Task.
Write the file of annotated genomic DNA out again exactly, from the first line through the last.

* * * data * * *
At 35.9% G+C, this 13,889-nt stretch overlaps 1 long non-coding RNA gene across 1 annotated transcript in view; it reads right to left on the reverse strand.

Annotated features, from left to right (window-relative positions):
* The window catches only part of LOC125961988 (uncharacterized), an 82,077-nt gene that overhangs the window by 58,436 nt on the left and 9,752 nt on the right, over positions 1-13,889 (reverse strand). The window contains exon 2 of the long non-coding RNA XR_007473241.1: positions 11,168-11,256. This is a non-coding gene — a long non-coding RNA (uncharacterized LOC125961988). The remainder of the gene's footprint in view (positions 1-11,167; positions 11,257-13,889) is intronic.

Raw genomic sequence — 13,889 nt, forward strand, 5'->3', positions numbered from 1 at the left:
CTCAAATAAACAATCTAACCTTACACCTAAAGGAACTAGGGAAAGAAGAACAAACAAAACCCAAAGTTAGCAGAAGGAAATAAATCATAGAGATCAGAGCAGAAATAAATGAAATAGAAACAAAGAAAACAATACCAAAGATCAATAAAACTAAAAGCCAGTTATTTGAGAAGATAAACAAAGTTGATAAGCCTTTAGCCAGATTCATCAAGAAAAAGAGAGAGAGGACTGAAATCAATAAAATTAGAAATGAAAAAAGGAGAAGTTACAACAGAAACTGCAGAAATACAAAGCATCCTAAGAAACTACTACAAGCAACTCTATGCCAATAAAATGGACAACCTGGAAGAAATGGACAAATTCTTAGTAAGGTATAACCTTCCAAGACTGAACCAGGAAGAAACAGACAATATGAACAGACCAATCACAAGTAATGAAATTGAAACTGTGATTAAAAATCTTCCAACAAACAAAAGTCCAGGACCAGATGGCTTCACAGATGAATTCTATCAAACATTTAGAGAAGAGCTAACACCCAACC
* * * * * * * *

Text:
At 35.9% G+C, this 13,889-nt stretch overlaps 1 long non-coding RNA gene across 1 annotated transcript in view; it reads right to left on the reverse strand.

Annotated features, from left to right (window-relative positions):
* The window catches only part of LOC125961988 (uncharacterized), an 82,077-nt gene that overhangs the window by 58,436 nt on the left and 9,752 nt on the right, over positions 1-13,889 (reverse strand). The window contains exon 2 of the long non-coding RNA XR_007473241.1: positions 11,168-11,256. This is a non-coding gene — a long non-coding RNA (uncharacterized LOC125961988). The remainder of the gene's footprint in view (positions 1-11,167; positions 11,257-13,889) is intronic.

Raw genomic sequence — 13,889 nt, forward strand, 5'->3', positions numbered from 1 at the left:
CTCAAATAAACAATCTAACCTTACACCTAAAGGAACTAGGGAAAGAAGAACAAACAAAACCCAAAGTTAGCAGAAGGAAATAAATCATAGAGATCAGAGCAGAAATAAATGAAATAGAAACAAAGAAAACAATACCAAAGATCAATAAAACTAAAAGCCAGTTATTTGAGAAGATAAACAAAGTTGATAAGCCTTTAGCCAGATTCATCAAGAAAAAGAGAGAGAGGACTGAAATCAATAAAATTAGAAATGAAAAAAGGAGAAGTTACAACAGAAACTGCAGAAATACAAAGCATCCTAAGAAACTACTACAAGCAACTCTATGCCAATAAAATGGACAACCTGGAAGAAATGGACAAATTCTTAGTAAGGTATAACCTTCCAAGACTGAACCAGGAAGAAACAGACAATATGAACAGACCAATCACAAGTAATGAAATTGAAACTGTGATTAAAAATCTTCCAACAAACAAAAGTCCAGGACCAGATGGCTTCACAGATGAATTCTATCAAACATTTAGAGAAGAGCTAACACCCAACC